Gidley identifies one of the five main anti-semitic themes he has uncovered as "variations on the historic blood libel" whereby Jews in Medieval Europe were massacred following Christian claims that Jews kidnapped Christian children and used their blood for religious rituals. From that odd starting point he moves to suggest that talking about Israeli snipers killing Palestinian children is problematic since it could upset Jews with a folk memory of 12th Century pogroms and the pretext sometimes adduced to launch them.
21 June 2020
Neale Hanvey is the elected Member of the UK Parliament for Kirkcaldy and Cowdenbeath in Fife. Last November, he was suspended from the SNP following allegations that he had posted anti-semitic material on social media, specifically by comparing Israel’s treatment of the Palestinian people to Nazi treatment of Jews and by alleging the political influence of George Soros.
The media posts are no longer available to judge but the MP was told that he could only be re-admitted to the governing party in Scotland if he underwent a re-education programme to convince him of the unacceptability of the offences he had committed. The details of the course on anti-semitism that was mandated for him are not clear but what we already know raises some troubling questions.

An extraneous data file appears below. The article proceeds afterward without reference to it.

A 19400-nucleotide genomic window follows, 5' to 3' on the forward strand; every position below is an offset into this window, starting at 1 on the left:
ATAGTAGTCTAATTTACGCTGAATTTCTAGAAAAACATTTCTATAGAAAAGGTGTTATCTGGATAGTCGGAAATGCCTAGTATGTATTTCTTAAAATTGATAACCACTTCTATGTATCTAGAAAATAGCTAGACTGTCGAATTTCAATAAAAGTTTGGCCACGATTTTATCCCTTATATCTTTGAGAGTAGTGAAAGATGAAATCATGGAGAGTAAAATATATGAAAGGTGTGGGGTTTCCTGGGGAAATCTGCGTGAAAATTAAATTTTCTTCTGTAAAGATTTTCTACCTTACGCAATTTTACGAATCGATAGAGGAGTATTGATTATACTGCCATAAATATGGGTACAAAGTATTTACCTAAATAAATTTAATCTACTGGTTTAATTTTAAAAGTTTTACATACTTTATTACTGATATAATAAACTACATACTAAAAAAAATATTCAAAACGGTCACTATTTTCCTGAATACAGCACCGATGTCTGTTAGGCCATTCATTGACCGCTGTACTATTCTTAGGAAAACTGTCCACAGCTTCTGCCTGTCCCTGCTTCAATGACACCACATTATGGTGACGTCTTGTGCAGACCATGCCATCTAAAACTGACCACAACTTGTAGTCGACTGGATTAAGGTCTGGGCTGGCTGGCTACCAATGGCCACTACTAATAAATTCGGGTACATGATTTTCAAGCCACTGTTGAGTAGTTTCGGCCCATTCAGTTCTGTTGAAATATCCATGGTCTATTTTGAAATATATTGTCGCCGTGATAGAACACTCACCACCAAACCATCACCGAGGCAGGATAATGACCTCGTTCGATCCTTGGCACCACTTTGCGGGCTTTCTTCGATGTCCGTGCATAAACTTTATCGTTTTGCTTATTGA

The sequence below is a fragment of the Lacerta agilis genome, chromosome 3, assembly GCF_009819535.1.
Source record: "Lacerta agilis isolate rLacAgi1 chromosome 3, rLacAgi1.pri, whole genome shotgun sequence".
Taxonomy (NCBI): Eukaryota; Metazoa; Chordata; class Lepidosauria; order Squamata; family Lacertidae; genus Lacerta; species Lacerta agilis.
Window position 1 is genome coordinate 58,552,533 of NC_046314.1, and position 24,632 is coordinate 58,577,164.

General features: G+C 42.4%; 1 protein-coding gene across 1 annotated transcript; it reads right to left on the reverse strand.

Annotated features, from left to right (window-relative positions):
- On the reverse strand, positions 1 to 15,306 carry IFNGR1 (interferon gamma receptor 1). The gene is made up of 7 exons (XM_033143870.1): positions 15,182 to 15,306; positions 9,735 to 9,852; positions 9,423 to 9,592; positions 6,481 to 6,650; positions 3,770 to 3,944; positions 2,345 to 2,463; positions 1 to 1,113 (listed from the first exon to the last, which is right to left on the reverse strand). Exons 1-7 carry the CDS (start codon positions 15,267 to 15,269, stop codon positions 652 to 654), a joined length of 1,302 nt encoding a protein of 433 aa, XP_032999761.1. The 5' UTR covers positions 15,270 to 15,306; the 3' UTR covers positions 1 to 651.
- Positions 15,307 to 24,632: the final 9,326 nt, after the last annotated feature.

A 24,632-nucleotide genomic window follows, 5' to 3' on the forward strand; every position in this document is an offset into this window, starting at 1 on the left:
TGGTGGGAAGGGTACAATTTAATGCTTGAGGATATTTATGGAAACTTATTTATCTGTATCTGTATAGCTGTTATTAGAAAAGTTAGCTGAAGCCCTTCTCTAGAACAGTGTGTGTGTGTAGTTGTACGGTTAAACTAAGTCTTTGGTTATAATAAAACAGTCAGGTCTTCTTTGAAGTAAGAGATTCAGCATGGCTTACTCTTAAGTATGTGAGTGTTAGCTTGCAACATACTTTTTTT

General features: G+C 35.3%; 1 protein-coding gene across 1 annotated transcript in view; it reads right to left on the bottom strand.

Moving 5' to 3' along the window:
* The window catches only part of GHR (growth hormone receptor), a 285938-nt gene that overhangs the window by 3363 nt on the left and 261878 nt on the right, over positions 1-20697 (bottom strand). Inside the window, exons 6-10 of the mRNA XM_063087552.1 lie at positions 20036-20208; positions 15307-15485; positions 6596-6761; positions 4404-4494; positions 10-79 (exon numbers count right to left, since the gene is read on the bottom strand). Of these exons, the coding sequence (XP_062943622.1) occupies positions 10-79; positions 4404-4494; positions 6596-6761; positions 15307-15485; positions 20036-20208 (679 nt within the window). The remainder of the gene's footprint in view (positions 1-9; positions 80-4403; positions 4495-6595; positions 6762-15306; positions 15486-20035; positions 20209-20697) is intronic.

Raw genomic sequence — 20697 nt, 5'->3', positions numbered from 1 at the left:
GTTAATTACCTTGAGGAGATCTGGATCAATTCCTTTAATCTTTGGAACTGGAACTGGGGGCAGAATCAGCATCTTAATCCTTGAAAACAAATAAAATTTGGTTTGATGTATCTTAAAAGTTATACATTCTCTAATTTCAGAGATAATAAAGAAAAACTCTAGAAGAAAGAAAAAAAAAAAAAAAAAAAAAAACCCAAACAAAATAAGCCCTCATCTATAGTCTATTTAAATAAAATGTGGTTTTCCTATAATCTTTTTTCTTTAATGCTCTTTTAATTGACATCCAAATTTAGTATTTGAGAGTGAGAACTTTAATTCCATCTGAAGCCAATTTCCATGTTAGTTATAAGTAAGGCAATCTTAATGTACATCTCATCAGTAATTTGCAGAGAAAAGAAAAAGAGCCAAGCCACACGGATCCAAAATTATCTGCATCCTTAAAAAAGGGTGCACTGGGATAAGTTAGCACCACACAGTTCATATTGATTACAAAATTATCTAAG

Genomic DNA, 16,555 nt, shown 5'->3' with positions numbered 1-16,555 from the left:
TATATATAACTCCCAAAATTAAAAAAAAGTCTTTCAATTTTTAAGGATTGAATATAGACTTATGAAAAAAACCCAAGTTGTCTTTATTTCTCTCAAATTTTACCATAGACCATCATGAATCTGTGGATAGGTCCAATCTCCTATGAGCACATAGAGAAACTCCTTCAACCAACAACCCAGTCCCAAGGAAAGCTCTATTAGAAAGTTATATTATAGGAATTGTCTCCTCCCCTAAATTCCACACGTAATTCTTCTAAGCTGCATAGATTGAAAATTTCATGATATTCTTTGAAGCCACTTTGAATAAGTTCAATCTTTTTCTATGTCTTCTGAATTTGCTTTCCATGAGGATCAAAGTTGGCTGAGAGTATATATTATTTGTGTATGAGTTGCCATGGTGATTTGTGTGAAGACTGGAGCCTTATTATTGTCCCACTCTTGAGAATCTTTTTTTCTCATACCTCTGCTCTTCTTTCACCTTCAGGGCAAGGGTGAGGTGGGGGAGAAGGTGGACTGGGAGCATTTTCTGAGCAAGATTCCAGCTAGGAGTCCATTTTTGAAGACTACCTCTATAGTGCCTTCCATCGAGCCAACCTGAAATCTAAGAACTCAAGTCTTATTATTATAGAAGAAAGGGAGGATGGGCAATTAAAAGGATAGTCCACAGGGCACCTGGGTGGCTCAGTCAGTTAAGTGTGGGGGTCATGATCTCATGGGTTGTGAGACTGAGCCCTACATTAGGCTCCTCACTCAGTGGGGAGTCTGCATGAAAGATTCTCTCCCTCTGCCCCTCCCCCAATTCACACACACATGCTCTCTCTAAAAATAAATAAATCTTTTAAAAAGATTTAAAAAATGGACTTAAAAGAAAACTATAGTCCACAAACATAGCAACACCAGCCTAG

Neale Hanvey has posted on Facebook his thanks "to the Antisemitism Policy Trust (APT) for their engagement and guidance over the past few months." The APT website states that the group provides the secretariat to the British All Party Parliamentary Group against Antisemitism (APPG).
Both groups endorsed a 2015 report that includes a section written in December 2014 called 50 days in the summer: Gaza political protest and antisemitism in the UK by Dr Ben Gidley.
Gidley makes some assumptions to frame his pro-Israel conclusions, for example that “It is clear that the war in Israel/Palestine receives a disproportionate amount of attention in the UK press” not justified by Israel’s kill rate. This leads him to identify and condemn a sinister “heightened and exceptional emphasis on Israel’s crimes among all the world’s conflicts”. The Israeli Embassy, of course, would prefer there to be no coverage at all of what Gidley concedes are "Israel’s crimes".